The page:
Gaz System of Poland has been reported to bid for the contract to import 11bn c m annually from Germany starting from 2023. The Polish Energy Ministry hurried to refute this report and the one saying that the gas will be taken from the Nord Stream 2 pipeline. Hence, the Polish company has become a hostage to the Polish authorities, who want to stop using the Russian gas. But do politics always prevail over business? Experts say no.
“Decision-making should be based on a compromise between politics and business. Political will is not always enough here. Just one example, Nabucco, a pipeline that was supposed to pump Azerbaijani gas to Europe. It enjoyed extensive political support but had no sufficient resources and was suspended,” says Alexey Grivach, Deputy Director of the National Energy Security Foundation.
Private and state-owned
Today, energy companies in Eastern Europe often face a dilemma: the interests of their shareholders and consumers or the geopolitical ambitions of their authorities.
“Each case is individual. Much here depends on whether the company is private or state-owned. The best example is the Lithuanian LNG terminal – a project that is supposed to become a symbol of Lithuania’s energy independence from Russia. The only problem is that its gas is expensive and only one state-owned company agreed to buy it,” says Igor Yushkov, senior analyst at the National Energy Security Fund.
One more example, Naftogaz of Ukraine. In 2015-2016, the company bought reverse gas from the EU and paid for it $125mn more than it would have paid for gas from Russia.
And one opposite situation – Lukoil. When in 2010 Viktor Yanukovych won presidential election in Ukraine, the private Russian company was given access to the Ukrainian sector of the Black Sea shelf. The Kiev authorities approved the decision by Lukoil and Chernomorneftegaz of Crimea to jointly develop Odessa, Bezymyanny and Subbotinsky fields. But later the Russians found out that the projects were not profitable and delayed the negotiations. As a result, the Ukrainian authorities revoked their decision.
One more political rather than economic project is Nabucco. It was carried out by OMV of Austria, who put it aside when it turned out that it was economically inexpedient. The same is true for Nabucco’s substitute, the Southern Gas Corridor. This $45bn project is being implemented even though it is not clear what resources it has and who will finance it. The key reason is that the major shareholders of the project are Socar of Azerbaijan and Botas of Turkey, two state-owned companies that cannot but be in line with the policies of their governments.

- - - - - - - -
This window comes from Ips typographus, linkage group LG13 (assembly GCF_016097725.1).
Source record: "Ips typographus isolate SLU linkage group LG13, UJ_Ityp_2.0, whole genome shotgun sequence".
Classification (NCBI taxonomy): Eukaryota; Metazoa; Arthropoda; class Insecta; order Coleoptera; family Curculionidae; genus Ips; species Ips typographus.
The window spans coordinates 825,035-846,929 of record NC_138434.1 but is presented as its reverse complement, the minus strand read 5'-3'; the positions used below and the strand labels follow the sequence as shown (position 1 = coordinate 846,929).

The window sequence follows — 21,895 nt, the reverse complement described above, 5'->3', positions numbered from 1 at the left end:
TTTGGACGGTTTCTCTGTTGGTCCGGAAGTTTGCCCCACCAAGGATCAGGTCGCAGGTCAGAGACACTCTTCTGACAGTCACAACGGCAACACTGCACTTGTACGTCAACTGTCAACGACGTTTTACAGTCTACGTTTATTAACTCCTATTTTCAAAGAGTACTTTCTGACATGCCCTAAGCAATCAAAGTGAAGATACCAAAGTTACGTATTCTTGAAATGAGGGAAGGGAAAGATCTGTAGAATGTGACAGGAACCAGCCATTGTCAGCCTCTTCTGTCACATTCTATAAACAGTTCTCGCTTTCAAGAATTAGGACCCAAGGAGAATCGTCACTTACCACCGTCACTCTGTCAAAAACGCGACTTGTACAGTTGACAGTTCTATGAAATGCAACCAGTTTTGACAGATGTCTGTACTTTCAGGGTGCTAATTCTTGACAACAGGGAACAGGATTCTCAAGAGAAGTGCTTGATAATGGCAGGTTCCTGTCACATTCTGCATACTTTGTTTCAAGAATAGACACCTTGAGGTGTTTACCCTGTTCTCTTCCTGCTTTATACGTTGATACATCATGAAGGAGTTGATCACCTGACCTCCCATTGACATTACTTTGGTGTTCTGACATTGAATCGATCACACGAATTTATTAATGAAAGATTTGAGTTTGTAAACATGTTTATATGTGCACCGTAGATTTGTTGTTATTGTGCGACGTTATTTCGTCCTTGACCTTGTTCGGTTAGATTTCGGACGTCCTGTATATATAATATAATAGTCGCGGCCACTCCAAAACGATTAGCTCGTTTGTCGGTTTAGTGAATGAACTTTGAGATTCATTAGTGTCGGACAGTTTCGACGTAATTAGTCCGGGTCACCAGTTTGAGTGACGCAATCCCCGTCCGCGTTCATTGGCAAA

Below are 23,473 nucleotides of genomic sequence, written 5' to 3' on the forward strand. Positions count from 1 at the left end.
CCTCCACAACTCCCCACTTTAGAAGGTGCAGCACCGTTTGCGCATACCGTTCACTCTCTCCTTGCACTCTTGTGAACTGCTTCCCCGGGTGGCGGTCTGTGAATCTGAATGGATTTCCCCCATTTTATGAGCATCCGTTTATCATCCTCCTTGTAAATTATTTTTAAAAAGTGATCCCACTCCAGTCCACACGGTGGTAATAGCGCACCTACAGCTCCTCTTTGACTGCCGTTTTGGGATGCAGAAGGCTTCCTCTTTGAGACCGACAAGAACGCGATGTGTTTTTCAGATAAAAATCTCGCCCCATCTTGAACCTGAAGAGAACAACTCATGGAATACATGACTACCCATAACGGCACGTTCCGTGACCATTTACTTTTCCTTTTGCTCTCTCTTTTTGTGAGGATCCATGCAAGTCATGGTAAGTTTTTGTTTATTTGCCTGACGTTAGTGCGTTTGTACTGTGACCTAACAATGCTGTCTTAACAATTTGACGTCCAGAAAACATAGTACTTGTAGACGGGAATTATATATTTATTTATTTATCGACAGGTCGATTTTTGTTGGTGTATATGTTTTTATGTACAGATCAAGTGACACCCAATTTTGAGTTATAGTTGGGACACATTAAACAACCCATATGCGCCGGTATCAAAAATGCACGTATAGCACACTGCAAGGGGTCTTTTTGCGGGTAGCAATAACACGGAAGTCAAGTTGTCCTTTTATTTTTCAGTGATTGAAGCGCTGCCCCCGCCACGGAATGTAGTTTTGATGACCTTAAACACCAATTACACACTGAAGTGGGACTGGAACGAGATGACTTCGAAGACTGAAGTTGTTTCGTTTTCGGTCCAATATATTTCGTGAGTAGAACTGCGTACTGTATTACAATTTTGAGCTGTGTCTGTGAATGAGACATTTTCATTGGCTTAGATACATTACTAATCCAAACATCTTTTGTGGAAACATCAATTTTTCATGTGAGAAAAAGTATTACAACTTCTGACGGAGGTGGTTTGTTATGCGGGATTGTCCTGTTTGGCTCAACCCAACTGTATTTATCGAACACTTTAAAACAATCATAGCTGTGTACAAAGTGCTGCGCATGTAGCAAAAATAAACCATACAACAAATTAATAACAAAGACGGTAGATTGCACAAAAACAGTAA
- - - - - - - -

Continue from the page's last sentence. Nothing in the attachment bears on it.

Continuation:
Eastern and Western
Today there are lots of politics in the gas sector. And Gazprom is one of those who are constantly blamed for using political instruments.
“This is partly true. But Gazprom’s consumers also have political motives. The best example is the Polish LNG terminal. The Poles are ready to pay more for Qatari gas just to be independent from Gazprom. The same is true for Gaz System: that Polish company was ready to take gas from Gazprom but its authorities called them down. So, let’s see what will prevail here – economics or politics,” Yushkov says.
He adds that in Eastern Europe politics are prevalent as in their effort to get a place on the global stage, local governments often use anti-Russian rhetoric. Western Europe gives priority to economics.
For example, Angela Merkel regards Nord Stream 2 as a commercial project, especially as among its shareholders are not only Gazprom but E.ON and BASF from Germany, Dutch-British Shell, OMV of Austria and ENGIE of France.
Russia is said to use energy for political purposes only. In 2009, the Kremlin was blamed for stopping gas supplies to Ukraine for political motives even though the actual problem was Ukraine’s inability to pay for the gas. On the other hand, when Russian President Vladimir Putin decided to freeze the Turkish Stream project, Russian companies obeyed.
“So, we see that there are exceptions. When Chavez was alive, Russia and Venezuela set up a national oil consortium. It involved Gazprom Neft, Lukoil, TNK-BP and Surgutneftegaz. When Russia faced sanctions, Surgutneftegaz broke away. Lukoil did the same later – but for economic reasons mostly,” Yushkov says.
But the problem here, according to the expert, is not that Russian companies are dependent on politics but, quite the opposite, that they are too independent.
“Sakhalin. Rosneft and Gazprom are fighting for the right to build their own LNG terminal there. The north of Russia. Novatek said, ‘Yamal LNG will supply gas to Europe.’ Gazprom said, ‘Why, if we have a Baltic LNG project.’ You see that each company is trying to take advantage of its rival. And Russia still has no single energy strategy,” Yushkov says.
For a country where taxes and oil and gas revenues ensure half of the budget, this is hardly better than business’s dependence on politics.